Green cosmetics and vegan, organic or natural beauty - These are the differences between them and these ingredients are a no-go
Vegan, natural, organic, green ... More and more consumers rely on Cosmetic products without questionable ingredients. With the numerous names, however, you quickly reach the limits of understanding what you should actually use. In particular, the term Green cosmetics Has taken a huge role in the beauty sphere recently and is becoming a real trend. It is time to see things through.
What is green cosmetics?
Clean beauty is not a protected term and therefore more a question of interpretation. However, if you look at the "clean" Diet, you can guess what that means for the beauty industry:
"The absence of toxic, toxic and harmful ingredients and the use of high quality and wholesome ingredients that care for and nourish the skin."
Nevertheless, consumers are often misled by greenwashing. The marketing departments of various companies are jumping on the new movement and wrongly attribute properties such as "green", "organic" or "natural" to all possible products.
No-go list - which substances are not included
Since the United States and the EU enacted their law on ingredient regulations in cosmetics in 1938, it has not significantly changed. Now, the green cosmetics movement is establishing its own rules. These are the no-go ingredients for clean beauty products:
- Artificial colors and fragrances (e.g. perfumes, coumarin, citral, linalool, farnesol and all types of benzyl and alcohol)
These convince the customer of the quality of the products as they create beautiful colors and a pleasant smell. Unfortunately, these substances can irritate the skin and trigger allergies.
- Mineral oils (e.g. petroleum, petrolatum, paraffinum liquidum):
These are by-products of the petroleum industry and clog pores. They are often used to moisturize lip balms or face creams, but according to the World Health Organization, they are suspected of being carcinogenic. This also concerns petroleum jelly.
- Parabens (methyl, ethyl, isobutyl butyl, propyl parabens):
They are considered controversial preservatives that can have a significant impact on our health. Parabens are used in cosmetic products to prevent the growth of bacteria and thus make the product more durable.
- Phthalates (DEP, BBzP, DiBP, DBP and DEHP):
These are emulsifiers in synthetic fragrances, nail polishes and hair sprays. They can be absorbed through the skin and thus get into our organism. They help keep products and materials supple, but like parabens they are also associated with diseases.
In addition to these ingredients, there are a number of chemicals, such as ethoxylated agents, hydroquinone, triclosan, silicon dioxide or talc, which have a negative or harmful effects on the human organism and the environment. Especially aluminum in deodorants. Green cosmetics, on the other hand, dispenses with these ingredients and instead contains substances that are not suspected of causing diseases and polluting the environment.
Green cosmetics - These are the differences to natural, organic and vegan cosmetics
natural cosmetic products
Natural cosmetics is also a term that is not protected by law and therefore causes confusion among consumers. In general, it means that natural and nature-based raw materials are used instead of silicones, parabens, synthetic fragrances and preservatives. However, the term natural cosmetics does not mean purely organic. Many products still have synthetic ingredients that, especially when looking at the label, are not clearly recognizable by laypersons.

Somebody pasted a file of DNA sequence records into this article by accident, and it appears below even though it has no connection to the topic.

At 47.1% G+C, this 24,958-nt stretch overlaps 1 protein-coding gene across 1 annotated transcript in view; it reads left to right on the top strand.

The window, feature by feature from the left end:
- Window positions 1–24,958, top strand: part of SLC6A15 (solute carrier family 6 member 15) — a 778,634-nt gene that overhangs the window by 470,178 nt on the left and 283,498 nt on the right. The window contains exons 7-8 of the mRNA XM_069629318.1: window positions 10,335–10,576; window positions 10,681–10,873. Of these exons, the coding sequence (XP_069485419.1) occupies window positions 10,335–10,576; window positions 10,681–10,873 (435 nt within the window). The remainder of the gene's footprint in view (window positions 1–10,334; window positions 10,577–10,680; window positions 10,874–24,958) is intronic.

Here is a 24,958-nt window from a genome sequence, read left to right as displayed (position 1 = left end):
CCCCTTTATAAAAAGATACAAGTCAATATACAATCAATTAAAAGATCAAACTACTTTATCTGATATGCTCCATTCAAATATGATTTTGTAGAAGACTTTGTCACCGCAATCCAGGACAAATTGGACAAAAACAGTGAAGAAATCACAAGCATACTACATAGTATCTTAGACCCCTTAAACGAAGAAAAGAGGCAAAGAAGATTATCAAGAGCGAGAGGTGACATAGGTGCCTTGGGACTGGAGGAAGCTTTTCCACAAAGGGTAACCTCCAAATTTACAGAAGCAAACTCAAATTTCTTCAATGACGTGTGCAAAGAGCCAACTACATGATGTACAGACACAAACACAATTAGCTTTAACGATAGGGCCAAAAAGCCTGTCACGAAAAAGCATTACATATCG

Certified natural cosmetics
Certified natural cosmetics provide guidance for using the numerous names for products that actually contain controlled natural cosmetics. The two seals BDIH and EcoCert are widely used and certify natural cosmetics. But natural cosmetics can also cause irritation and allergies. Highly concentrated plant substances and essential oils are extremely effective plant substances that are often used as natural remedies. Therefore, always pay attention to dermatological skin tolerance. When talking about natural cosmetics, organic cosmetics are often included. However, a distinction can also be made here.
The ingredients of organic cosmetics primarily originate from controlled organic cultivation. They are produced without genetic engineering and grown without herbicides, pesticides, fungicides or antibiotics. In addition, the products must be manufactured in an environmentally as well as resource-friendly manner and the packaging must be recyclable. The higher price usually comes from the higher ecological agricultural and processing costs.
Purely vegan products do not contain animal ingredients such as honey, protein, cholesterol or gelatin. However, they are not necessarily purely natural products. The vegan flower seal indicates that the entire production process is free of animal components.
The desire to exclusively use products with ingredients that do not negatively affect the skin or body is behind the trend of green cosmetics. Seals which certify green beauty include Soil Association, Ecocert, USDA, Cosmos NaTrue, EWG and Demeter.
It's all about adding nutrient-rich, high-quality ingredients to your body. You don't necessarily have to use products that are exclusively vegan, organic, or natural. However, the products of this new trend should always meet one condition - namely, they should not significantly harm people or the environment. This is what makes the trend meaningful and sustainable.